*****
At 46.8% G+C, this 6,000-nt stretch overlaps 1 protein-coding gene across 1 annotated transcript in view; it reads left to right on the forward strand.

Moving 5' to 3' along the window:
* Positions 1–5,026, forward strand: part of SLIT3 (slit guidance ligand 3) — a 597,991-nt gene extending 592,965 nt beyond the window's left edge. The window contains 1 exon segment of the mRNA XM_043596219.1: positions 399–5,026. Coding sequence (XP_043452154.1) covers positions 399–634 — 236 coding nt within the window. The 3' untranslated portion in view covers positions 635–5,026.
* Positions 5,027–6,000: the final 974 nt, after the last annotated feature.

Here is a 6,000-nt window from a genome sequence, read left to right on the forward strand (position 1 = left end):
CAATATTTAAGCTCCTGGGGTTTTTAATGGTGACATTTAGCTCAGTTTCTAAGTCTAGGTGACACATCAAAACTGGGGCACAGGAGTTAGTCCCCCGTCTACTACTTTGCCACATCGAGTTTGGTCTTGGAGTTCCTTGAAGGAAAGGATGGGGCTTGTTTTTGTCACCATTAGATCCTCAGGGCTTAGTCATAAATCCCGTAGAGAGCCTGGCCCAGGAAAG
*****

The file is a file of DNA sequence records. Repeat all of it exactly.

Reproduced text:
At 46.8% G+C, this 6,000-nt stretch overlaps 1 protein-coding gene across 1 annotated transcript in view; it reads left to right on the forward strand.

Moving 5' to 3' along the window:
* Positions 1–5,026, forward strand: part of SLIT3 (slit guidance ligand 3) — a 597,991-nt gene extending 592,965 nt beyond the window's left edge. The window contains 1 exon segment of the mRNA XM_043596219.1: positions 399–5,026. Coding sequence (XP_043452154.1) covers positions 399–634 — 236 coding nt within the window. The 3' untranslated portion in view covers positions 635–5,026.
* Positions 5,027–6,000: the final 974 nt, after the last annotated feature.

Here is a 6,000-nt window from a genome sequence, read left to right on the forward strand (position 1 = left end):
CAATATTTAAGCTCCTGGGGTTTTTAATGGTGACATTTAGCTCAGTTTCTAAGTCTAGGTGACACATCAAAACTGGGGCACAGGAGTTAGTCCCCCGTCTACTACTTTGCCACATCGAGTTTGGTCTTGGAGTTCCTTGAAGGAAAGGATGGGGCTTGTTTTTGTCACCATTAGATCCTCAGGGCTTAGTCATAAATCCCGTAGAGAGCCTGGCCCAGGAAAG